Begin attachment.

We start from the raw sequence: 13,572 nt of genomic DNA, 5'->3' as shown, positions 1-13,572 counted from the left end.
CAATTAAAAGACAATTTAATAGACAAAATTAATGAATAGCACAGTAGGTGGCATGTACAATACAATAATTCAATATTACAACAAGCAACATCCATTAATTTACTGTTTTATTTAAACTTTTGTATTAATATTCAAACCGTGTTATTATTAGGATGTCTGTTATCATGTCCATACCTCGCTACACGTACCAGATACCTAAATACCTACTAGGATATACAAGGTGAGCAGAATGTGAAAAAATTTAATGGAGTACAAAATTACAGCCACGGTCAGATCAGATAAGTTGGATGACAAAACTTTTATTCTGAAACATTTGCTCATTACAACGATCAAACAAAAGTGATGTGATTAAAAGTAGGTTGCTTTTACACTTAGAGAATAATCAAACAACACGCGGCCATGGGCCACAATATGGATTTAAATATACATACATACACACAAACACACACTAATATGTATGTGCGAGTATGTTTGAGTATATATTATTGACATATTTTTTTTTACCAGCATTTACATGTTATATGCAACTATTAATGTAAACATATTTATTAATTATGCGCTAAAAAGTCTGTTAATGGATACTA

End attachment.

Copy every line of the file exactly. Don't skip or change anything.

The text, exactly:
We start from the raw sequence: 13,572 nt of genomic DNA, 5'->3' as shown, positions 1-13,572 counted from the left end.
CAATTAAAAGACAATTTAATAGACAAAATTAATGAATAGCACAGTAGGTGGCATGTACAATACAATAATTCAATATTACAACAAGCAACATCCATTAATTTACTGTTTTATTTAAACTTTTGTATTAATATTCAAACCGTGTTATTATTAGGATGTCTGTTATCATGTCCATACCTCGCTACACGTACCAGATACCTAAATACCTACTAGGATATACAAGGTGAGCAGAATGTGAAAAAATTTAATGGAGTACAAAATTACAGCCACGGTCAGATCAGATAAGTTGGATGACAAAACTTTTATTCTGAAACATTTGCTCATTACAACGATCAAACAAAAGTGATGTGATTAAAAGTAGGTTGCTTTTACACTTAGAGAATAATCAAACAACACGCGGCCATGGGCCACAATATGGATTTAAATATACATACATACACACAAACACACACTAATATGTATGTGCGAGTATGTTTGAGTATATATTATTGACATATTTTTTTTTACCAGCATTTACATGTTATATGCAACTATTAATGTAAACATATTTATTAATTATGCGCTAAAAAGTCTGTTAATGGATACTA